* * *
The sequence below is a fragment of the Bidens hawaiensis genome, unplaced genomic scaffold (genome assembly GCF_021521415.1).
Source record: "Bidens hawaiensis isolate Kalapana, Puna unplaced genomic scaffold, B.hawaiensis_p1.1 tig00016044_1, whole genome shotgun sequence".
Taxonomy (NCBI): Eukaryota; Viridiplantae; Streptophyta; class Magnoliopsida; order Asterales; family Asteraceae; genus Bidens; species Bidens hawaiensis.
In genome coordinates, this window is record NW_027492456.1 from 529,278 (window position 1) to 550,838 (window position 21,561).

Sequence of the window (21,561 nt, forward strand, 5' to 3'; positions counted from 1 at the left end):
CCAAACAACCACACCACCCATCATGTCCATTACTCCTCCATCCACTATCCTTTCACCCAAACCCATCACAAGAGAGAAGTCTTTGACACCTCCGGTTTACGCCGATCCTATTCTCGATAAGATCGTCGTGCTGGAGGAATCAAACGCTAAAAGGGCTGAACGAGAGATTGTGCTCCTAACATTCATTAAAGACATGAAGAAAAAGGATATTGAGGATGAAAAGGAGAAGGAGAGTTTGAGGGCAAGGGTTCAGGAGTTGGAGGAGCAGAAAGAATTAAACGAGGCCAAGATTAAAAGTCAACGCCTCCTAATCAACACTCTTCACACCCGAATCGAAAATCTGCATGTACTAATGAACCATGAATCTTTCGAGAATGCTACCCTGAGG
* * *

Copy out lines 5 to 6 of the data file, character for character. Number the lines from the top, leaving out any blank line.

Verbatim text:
Sequence of the window (21,561 nt, forward strand, 5' to 3'; positions counted from 1 at the left end):
CCAAACAACCACACCACCCATCATGTCCATTACTCCTCCATCCACTATCCTTTCACCCAAACCCATCACAAGAGAGAAGTCTTTGACACCTCCGGTTTACGCCGATCCTATTCTCGATAAGATCGTCGTGCTGGAGGAATCAAACGCTAAAAGGGCTGAACGAGAGATTGTGCTCCTAACATTCATTAAAGACATGAAGAAAAAGGATATTGAGGATGAAAAGGAGAAGGAGAGTTTGAGGGCAAGGGTTCAGGAGTTGGAGGAGCAGAAAGAATTAAACGAGGCCAAGATTAAAAGTCAACGCCTCCTAATCAACACTCTTCACACCCGAATCGAAAATCTGCATGTACTAATGAACCATGAATCTTTCGAGAATGCTACCCTGAGG